GQ: Vamos a beber (y comer)!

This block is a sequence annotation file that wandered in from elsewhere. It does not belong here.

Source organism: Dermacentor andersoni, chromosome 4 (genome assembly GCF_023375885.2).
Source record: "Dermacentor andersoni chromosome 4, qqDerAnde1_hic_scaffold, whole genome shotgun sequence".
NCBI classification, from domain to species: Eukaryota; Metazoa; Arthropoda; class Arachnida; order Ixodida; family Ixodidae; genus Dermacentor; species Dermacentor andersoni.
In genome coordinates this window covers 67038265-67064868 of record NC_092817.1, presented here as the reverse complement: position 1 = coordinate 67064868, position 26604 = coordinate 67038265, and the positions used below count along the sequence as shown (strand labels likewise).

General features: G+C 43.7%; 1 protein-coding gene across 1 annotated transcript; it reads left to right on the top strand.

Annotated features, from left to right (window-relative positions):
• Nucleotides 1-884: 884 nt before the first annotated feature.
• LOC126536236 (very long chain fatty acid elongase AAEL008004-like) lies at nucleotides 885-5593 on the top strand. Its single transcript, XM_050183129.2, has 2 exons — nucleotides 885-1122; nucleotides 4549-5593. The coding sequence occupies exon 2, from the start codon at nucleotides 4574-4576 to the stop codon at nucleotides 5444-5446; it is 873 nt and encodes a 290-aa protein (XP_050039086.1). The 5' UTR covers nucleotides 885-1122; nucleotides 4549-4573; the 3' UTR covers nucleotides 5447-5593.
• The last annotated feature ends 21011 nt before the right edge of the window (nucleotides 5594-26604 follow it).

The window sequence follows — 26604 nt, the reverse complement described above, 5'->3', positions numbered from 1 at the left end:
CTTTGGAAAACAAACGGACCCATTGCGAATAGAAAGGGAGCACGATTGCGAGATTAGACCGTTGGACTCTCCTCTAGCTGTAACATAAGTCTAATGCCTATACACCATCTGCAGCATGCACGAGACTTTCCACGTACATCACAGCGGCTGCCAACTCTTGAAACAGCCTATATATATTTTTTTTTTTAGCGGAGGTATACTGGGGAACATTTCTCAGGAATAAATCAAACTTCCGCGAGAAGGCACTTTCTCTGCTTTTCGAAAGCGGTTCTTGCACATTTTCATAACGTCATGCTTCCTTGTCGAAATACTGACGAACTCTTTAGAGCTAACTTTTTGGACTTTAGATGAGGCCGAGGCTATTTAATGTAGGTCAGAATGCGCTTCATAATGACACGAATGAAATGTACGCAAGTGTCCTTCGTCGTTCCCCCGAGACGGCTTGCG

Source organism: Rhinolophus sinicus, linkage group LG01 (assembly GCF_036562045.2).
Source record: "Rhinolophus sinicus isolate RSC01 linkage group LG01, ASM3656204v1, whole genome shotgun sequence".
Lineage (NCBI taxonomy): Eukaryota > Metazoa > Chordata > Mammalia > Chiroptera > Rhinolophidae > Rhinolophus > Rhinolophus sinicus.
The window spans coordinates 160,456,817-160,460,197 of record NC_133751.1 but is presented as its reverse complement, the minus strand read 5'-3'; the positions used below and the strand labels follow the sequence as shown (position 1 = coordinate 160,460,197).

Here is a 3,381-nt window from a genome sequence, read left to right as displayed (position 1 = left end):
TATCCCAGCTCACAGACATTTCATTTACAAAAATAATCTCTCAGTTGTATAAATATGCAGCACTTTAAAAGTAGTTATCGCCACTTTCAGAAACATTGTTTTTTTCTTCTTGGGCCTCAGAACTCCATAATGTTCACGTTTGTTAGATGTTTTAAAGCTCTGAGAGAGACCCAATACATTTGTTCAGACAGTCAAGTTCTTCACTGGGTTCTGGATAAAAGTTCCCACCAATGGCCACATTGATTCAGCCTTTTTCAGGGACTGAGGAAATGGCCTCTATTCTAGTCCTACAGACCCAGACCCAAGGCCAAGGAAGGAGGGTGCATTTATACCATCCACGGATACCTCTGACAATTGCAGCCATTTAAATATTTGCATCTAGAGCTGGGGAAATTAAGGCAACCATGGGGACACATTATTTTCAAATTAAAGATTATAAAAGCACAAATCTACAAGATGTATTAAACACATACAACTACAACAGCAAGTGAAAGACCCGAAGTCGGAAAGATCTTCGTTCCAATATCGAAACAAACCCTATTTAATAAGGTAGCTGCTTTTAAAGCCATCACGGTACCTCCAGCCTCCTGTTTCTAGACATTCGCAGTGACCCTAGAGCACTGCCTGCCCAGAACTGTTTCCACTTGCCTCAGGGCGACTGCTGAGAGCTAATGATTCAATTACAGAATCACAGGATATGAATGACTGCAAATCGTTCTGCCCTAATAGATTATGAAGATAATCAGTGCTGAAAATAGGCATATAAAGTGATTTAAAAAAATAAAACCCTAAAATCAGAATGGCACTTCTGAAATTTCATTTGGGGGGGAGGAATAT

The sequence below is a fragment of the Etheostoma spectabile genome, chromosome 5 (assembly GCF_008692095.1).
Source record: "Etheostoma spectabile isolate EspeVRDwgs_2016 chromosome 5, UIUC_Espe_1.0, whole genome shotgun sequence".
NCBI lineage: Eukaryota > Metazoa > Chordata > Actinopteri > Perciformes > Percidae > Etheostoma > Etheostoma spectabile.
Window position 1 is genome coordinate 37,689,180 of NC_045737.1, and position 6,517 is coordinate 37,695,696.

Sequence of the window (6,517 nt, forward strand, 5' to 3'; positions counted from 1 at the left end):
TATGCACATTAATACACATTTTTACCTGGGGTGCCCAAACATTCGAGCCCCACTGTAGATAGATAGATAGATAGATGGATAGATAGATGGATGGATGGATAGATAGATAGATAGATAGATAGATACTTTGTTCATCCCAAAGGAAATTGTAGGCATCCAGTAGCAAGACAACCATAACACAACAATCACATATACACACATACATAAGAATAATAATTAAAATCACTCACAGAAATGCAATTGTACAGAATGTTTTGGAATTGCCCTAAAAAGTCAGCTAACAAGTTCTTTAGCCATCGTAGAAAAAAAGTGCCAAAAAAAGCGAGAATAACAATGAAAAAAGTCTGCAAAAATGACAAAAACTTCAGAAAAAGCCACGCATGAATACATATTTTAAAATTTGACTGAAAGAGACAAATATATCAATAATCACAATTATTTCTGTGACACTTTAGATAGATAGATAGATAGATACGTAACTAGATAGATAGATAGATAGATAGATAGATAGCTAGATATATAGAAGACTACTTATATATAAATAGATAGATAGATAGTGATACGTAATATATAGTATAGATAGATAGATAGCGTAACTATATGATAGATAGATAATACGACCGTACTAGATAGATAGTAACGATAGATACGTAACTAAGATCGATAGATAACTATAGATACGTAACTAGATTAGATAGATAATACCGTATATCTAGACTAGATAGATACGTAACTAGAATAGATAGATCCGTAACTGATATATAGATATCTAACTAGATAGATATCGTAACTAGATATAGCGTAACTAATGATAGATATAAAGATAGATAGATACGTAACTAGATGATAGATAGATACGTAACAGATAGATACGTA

There should be more to your Cinco de Mayo than Corona and Doritos. 9 easy steps to celebrating Mexican history in muy auténtico style. Despite the proliferation of artisanal agave spirits, we still view tequila through a pretty narrow lens here in the States. Sure, there are cocktail bars that serve it with fresh-squeezed juices and assorted bitters over hand-cracked ice, but more often than not the word "tequila" is followed closely by the word "shots." In Mexico—outside the shirtless, Corona-soaked culture of Spring Break—tequila is a part of daily life, something you'd be more likely to sip before dinner than shoot in a bar. There's a woman at the forefront of the movement to bring tequila to our daily lives in the U.S., and her name is Bertha Gonzalez. She's the co-founder and CEO of Casa Dragones Tequila, and a Maestro Tequilero, the highest distinction in the industry. And she's adamant that we start thinking of agave juice as something besides party fuel. "In Mexico," Gonzalez says, "I drink tequila with my grandmother." It helps that Casa Dragones, her 100% blue agave sipping tequila, is as clean and smooth as they come, with the kind of everlasting finish you'd expect from a carefully cellared Burgundy. You take a sip, get caught up in conversation, and realize minutes later that you can still taste its notes of vanilla, pear, and roasted agave. The only possible improvement is to accompany each sip of Casa Dragones with a sip from a separate glass of sangrita—an acidic, vegetal mix of tomato, citrus, and cilantro which is engineered as a compliment to the tequila. Any restaurant worth its salt in Mexico has a house sangrita recipe; the same goes for families who take cooking seriously, which is why every living female relative of Bertha Gonazlez had a hand in Casa Dragones' proprietary sangrita. Yes, it looks like you're double-fisting, but the sip-sip ritual lends a nice rhythm to your drinking, and turns tequila into a tipple you could bring home to your grandmother.